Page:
every year of about $2 million; another
model from Scotland could potentially
raise $15 or 16 million a year when applied
to Melbourne,” Meeten says.
guts of those regulations – from a health
perspective – are that buildings are allowed
to put wastewater into a pipe, but you’re
not allowed to take it back out again.”
Meeten says he has come across this
problem in many parts of the world,
including Australia, the US, Europe and
Chile. Communication between the
building and wastewater industries – or
rather, the lack of it – is also a problem.
“There’s a funny gap between people who
work with buildings and people who work
with wastewater, and normally these two
never meet,” Meeten says. “I know that
because I’ve spent 20 years designing
buildings and now eight years working
with wastewater. I’ve got a foot in each
camp, but there’s very few people globally
who work in this grey area in between.”
Meeten says red tape often has a chilling
effect on wastewater energy recovery
projects. “The regulations for wastewater
in some places were written back in the
1950s,” Meeten says. “Of course, back then
we didn’t have the same understanding
of climate change, growth of cities or
urbanisation, and energy was really cheap.
There is also a demarcation between
the public and private sectors, with the
buildings typically owned by the private
sector, and wastewater infrastructure the
remit of councils. Although the rollout of
projects in Australia has been almost nonexistent, there has been some movement
recently – the first wastewater project used
for heating and cooling is currently being
installed at the Australian Wool Testing
Authority in Melbourne.
“It was a different world when those rules
and regulations were written. The main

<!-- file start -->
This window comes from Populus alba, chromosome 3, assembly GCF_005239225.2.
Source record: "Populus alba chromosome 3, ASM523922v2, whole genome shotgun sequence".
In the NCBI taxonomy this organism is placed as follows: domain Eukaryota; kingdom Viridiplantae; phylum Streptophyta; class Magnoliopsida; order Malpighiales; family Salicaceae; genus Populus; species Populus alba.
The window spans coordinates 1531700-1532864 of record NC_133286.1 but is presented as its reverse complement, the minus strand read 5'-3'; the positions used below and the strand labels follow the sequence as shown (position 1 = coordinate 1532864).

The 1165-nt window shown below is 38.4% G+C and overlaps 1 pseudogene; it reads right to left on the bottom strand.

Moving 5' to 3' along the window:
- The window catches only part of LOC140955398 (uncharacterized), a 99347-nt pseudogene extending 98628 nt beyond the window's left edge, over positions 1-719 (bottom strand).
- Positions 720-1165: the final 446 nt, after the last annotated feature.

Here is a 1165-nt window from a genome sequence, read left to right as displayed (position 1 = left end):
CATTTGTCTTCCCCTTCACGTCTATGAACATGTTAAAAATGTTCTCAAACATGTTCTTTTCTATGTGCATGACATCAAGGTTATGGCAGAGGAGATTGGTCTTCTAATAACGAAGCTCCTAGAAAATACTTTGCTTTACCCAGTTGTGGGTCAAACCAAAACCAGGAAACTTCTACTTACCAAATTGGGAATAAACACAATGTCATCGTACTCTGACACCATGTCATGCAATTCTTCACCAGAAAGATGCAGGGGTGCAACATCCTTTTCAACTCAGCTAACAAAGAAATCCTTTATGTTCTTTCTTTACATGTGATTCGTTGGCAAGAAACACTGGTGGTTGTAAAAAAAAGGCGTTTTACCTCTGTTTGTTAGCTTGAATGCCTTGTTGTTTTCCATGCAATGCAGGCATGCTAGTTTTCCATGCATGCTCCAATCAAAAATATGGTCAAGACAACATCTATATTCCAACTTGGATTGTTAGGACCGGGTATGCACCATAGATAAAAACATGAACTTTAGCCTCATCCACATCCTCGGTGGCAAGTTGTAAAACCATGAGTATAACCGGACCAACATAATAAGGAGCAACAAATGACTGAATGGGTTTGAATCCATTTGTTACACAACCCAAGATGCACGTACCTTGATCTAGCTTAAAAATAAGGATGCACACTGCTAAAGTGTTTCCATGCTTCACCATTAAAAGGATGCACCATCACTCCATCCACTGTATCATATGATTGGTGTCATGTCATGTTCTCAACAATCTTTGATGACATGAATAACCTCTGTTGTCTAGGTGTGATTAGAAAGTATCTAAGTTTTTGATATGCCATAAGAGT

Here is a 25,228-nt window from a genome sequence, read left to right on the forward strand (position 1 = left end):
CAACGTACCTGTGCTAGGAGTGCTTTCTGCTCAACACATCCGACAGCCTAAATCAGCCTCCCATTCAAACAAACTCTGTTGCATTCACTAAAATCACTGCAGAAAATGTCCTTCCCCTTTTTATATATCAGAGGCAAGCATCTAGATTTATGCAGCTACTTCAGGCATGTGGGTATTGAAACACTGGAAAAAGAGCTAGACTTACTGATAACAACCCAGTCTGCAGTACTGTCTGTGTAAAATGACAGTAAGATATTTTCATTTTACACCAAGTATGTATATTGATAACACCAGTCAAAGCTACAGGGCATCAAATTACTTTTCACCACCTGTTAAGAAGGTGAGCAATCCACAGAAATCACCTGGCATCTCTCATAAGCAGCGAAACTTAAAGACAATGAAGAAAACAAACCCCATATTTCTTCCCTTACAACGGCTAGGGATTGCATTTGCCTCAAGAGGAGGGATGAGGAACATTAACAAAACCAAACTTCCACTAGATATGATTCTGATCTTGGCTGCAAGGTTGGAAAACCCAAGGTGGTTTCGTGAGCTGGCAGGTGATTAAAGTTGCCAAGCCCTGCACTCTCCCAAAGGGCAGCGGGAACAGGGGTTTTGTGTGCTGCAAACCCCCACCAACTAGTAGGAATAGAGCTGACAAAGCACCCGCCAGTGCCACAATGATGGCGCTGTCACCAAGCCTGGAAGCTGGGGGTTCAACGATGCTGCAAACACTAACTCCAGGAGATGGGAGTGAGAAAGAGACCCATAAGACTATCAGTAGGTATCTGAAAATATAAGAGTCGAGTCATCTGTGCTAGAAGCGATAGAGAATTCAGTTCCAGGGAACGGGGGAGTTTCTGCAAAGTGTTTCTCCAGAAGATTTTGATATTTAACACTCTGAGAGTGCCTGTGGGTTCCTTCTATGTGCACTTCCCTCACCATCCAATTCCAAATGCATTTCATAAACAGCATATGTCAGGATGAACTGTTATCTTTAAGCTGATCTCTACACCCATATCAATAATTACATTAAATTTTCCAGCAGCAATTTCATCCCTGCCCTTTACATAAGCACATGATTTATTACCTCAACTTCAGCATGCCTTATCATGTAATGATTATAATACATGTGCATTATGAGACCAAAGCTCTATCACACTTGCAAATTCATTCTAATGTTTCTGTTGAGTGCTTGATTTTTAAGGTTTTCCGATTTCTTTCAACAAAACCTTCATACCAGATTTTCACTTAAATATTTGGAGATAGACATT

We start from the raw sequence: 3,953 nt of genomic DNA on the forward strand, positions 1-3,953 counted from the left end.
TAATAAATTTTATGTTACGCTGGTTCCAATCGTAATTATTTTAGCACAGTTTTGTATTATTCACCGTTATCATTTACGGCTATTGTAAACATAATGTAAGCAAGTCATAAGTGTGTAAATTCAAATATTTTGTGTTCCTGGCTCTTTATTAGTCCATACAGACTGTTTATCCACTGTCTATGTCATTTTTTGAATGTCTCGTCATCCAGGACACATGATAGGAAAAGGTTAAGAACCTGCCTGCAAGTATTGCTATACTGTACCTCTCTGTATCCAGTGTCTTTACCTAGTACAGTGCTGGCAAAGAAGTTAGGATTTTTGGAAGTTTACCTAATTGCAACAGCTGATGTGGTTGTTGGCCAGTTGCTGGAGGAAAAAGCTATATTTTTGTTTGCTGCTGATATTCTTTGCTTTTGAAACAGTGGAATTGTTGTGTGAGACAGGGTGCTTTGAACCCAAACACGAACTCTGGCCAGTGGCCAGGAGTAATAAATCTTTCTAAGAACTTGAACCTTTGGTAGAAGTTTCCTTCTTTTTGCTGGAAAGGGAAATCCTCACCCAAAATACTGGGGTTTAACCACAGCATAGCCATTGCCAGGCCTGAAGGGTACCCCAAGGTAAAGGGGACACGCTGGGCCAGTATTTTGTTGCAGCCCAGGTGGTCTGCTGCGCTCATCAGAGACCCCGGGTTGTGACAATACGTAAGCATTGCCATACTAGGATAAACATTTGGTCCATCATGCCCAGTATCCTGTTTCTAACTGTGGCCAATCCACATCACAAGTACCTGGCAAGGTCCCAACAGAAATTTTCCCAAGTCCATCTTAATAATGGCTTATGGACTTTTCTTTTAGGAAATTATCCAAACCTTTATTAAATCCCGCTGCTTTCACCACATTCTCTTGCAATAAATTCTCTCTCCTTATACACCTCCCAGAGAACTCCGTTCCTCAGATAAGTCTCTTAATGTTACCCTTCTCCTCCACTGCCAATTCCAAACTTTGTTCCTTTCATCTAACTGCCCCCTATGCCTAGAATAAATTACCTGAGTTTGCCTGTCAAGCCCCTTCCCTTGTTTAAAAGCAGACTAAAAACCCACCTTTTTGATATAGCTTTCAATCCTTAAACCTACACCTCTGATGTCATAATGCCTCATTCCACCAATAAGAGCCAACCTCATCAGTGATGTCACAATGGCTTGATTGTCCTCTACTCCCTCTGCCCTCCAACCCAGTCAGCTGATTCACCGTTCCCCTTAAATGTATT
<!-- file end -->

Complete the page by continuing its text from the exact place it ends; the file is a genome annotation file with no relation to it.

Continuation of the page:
The conference program is available –
download it now.
Disclaimer and Information on
Forward Looking Statements:
All statements in this report, other than
statements of historical fact should be
considered forward-looking statements.
Much of this report is comprised of statements of projection. Statements in this
report that are forward looking include
that International Wastewater Systems Inc.
(“IWS”)or any other company or market will
perform as expected; that today’s announced joint venture will materialze; that
IWS can and will start selling or installing
more systems; that the company can raise
sufficient funds for further developments
or project completions, and corporate
matters; that any of the mentioned plans,
comparisons with other companies, regions
or numbers are valid or economic. Such
statements involve known and unknown
risks, uncertainties and other factors that
may cause actual results or events to differ
materially from those anticipated in these
forward-looking statements. Risks and
uncertainties respecting technology companies are generally disclosed in the annual
financial or other filing documents of IWS
and similar companies as filed with the
relevant securities commissions, and should
be reviewed by any reader of this report. In
addition, with respect to IWS, a number of
risks relate to any statement of projection or
forward statements, including among other
risks: the receipt of all necessary approvals and permits; the ability to conclude a
transaction to start installing and operating
its systems; uncertainty of future market
regulations, capital expenditures and other
costs; financings and additional capital
requirements for production, development,
construction, and operating of a system; the
receipt in a timely fashion of further permitting for its legislative, political, social or
economic developments in the jurisdictions
in which IWS carries on business; operating
or technical difficulties in connection with
production or development activities; the
ability to keep key employees, joint-venture
partner(s), and operations financed. There
can be no assurance that such statements
will prove to be accurate, as actual results
and future events could differ materially